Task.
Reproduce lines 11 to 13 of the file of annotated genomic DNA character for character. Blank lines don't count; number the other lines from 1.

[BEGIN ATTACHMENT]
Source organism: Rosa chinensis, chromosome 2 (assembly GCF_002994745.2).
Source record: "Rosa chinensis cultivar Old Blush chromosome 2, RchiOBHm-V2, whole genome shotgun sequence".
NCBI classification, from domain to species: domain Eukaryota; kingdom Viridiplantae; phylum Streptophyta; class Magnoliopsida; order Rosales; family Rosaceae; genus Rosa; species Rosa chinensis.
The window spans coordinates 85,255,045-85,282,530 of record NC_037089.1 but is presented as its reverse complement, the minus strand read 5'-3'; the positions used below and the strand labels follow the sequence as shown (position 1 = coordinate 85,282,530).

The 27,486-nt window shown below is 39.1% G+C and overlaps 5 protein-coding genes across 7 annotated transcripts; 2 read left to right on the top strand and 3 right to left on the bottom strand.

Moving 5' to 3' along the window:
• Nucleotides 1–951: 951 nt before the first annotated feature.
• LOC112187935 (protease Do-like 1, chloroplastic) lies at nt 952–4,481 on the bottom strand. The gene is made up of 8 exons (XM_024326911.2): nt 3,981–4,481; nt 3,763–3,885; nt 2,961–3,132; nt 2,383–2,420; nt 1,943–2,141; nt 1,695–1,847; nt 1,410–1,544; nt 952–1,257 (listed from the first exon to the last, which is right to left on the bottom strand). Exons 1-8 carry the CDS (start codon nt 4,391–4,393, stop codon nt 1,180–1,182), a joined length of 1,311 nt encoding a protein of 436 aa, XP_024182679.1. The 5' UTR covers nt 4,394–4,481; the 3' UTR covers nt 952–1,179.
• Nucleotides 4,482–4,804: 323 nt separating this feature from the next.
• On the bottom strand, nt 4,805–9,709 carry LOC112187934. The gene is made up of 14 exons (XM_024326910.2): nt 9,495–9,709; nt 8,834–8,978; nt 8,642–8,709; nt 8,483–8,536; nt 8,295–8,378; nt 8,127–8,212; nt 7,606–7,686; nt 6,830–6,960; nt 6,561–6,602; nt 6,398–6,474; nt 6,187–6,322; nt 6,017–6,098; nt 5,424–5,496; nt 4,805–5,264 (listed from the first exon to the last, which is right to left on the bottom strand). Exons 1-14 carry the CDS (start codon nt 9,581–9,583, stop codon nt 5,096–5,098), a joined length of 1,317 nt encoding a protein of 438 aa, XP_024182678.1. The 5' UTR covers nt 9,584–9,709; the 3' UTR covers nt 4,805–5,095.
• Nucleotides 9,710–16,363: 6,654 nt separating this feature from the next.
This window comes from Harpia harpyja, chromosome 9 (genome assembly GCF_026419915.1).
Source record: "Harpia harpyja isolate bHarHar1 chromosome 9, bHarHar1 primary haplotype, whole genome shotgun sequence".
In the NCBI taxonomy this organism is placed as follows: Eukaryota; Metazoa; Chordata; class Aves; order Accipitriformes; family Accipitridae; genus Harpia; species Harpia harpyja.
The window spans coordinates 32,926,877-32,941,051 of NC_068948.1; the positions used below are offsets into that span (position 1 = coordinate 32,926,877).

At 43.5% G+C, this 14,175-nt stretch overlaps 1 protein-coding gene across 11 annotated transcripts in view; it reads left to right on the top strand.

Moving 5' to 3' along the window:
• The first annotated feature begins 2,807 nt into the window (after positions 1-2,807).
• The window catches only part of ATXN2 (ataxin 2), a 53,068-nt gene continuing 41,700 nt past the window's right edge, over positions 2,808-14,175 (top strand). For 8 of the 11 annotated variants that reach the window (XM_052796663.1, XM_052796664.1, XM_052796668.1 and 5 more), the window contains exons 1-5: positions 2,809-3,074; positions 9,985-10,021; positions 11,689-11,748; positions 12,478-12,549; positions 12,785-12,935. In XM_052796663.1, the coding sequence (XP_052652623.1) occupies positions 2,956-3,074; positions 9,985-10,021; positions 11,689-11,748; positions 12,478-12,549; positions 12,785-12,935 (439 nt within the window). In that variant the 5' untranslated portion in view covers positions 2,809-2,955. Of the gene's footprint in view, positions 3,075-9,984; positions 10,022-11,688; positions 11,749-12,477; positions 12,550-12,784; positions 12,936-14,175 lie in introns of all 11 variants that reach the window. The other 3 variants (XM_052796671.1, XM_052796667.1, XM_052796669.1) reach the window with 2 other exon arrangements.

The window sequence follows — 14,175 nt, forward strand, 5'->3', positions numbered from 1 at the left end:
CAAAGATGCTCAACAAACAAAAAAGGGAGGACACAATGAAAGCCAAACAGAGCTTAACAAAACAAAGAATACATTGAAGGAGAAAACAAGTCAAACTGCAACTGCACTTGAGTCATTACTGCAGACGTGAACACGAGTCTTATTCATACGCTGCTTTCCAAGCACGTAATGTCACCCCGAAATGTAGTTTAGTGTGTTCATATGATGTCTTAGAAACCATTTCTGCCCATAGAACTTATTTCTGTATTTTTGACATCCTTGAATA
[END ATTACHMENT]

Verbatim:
• Nucleotides 9,710–16,363: 6,654 nt separating this feature from the next.
This window comes from Harpia harpyja, chromosome 9 (genome assembly GCF_026419915.1).
Source record: "Harpia harpyja isolate bHarHar1 chromosome 9, bHarHar1 primary haplotype, whole genome shotgun sequence".